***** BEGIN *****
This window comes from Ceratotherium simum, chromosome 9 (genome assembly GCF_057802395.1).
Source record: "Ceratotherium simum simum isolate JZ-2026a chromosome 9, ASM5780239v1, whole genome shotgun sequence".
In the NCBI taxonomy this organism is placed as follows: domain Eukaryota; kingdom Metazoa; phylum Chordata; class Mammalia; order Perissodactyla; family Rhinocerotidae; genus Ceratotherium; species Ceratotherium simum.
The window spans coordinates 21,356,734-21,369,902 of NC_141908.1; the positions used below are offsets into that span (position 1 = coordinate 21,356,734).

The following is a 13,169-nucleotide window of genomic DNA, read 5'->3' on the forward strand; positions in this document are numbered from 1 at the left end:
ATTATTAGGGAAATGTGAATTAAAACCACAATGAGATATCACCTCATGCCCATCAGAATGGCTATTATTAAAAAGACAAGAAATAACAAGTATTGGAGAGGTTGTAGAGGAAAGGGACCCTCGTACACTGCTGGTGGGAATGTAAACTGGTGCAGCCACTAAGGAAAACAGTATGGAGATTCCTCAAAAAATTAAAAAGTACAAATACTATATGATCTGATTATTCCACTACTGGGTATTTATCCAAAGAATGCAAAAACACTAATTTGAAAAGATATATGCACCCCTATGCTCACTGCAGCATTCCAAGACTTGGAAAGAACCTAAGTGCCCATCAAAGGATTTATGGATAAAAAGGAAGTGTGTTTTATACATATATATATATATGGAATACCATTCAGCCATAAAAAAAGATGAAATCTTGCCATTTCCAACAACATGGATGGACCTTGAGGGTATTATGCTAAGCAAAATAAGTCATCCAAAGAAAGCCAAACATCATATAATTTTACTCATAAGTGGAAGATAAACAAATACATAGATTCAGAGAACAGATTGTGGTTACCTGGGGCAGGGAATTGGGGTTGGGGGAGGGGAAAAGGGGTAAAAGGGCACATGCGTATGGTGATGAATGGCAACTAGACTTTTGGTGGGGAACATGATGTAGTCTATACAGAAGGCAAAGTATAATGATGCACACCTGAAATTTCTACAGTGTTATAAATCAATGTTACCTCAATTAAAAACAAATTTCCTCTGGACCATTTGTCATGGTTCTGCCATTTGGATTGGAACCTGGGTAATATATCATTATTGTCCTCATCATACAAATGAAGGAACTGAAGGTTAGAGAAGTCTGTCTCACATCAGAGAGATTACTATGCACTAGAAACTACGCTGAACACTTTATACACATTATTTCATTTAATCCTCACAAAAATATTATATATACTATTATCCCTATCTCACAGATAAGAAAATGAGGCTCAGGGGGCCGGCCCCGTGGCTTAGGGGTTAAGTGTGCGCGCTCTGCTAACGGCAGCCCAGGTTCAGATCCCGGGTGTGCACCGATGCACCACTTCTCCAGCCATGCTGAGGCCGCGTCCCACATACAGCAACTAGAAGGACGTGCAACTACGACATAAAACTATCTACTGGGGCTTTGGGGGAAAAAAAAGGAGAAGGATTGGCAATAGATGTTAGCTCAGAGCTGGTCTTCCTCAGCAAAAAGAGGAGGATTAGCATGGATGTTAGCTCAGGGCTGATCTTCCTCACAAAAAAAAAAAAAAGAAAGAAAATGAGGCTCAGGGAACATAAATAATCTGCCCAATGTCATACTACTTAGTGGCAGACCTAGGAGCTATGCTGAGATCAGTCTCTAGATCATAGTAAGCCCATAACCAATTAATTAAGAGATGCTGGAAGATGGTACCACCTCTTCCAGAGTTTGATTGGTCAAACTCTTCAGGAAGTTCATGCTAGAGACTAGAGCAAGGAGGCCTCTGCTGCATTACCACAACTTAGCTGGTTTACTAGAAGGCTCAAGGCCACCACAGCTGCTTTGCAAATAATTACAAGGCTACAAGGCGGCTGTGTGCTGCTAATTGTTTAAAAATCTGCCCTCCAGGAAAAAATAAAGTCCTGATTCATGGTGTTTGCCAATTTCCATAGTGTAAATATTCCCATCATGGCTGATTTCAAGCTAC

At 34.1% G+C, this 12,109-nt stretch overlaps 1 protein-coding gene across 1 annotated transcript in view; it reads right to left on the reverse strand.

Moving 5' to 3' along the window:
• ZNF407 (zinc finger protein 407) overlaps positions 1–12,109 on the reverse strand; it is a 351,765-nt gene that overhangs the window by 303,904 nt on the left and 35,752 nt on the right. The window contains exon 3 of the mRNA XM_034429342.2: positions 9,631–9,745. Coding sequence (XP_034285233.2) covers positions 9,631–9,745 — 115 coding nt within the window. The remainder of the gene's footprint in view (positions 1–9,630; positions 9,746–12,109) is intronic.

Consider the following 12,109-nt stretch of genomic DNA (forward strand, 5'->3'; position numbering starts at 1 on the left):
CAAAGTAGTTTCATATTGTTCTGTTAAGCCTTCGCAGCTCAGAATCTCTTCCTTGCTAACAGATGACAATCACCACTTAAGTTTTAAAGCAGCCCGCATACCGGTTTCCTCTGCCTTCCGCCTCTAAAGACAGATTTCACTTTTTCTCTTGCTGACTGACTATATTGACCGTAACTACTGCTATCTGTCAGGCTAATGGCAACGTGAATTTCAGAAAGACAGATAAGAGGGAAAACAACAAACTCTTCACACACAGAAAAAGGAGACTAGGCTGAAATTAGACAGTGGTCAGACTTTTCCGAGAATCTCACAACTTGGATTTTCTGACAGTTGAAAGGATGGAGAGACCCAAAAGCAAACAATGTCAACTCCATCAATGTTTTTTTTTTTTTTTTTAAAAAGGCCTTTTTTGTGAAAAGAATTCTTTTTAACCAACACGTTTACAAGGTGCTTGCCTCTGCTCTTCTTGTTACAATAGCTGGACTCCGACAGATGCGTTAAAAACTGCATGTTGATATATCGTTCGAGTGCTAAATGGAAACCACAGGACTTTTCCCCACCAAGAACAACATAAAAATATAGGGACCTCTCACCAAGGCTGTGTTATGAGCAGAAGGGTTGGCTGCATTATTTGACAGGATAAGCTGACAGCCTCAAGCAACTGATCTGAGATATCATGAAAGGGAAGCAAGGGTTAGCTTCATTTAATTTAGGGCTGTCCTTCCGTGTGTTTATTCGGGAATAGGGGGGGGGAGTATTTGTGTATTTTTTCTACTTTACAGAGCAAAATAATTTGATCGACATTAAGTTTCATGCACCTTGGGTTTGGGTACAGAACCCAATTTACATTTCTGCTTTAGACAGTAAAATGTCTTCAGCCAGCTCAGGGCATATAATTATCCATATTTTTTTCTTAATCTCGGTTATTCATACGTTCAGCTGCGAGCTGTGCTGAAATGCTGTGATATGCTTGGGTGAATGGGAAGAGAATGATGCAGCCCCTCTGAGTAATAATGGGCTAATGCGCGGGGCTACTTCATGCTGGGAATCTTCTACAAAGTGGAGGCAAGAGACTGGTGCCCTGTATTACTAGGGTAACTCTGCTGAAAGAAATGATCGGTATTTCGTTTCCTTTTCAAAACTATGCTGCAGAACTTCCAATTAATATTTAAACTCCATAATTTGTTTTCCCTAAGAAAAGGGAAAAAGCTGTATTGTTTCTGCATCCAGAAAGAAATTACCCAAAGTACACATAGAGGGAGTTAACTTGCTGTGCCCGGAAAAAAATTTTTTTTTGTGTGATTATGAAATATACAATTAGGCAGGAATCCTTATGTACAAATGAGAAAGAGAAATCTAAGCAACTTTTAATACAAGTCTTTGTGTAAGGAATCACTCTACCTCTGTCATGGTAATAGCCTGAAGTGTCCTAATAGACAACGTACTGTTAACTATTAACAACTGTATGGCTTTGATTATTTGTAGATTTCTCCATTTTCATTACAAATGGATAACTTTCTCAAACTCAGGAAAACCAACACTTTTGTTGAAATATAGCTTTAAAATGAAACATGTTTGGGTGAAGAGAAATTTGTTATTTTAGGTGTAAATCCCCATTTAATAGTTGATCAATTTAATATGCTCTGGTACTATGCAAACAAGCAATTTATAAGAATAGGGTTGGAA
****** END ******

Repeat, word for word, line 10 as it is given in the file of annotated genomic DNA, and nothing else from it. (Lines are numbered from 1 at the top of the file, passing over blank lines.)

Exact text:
Consider the following 12,109-nt stretch of genomic DNA (forward strand, 5'->3'; position numbering starts at 1 on the left):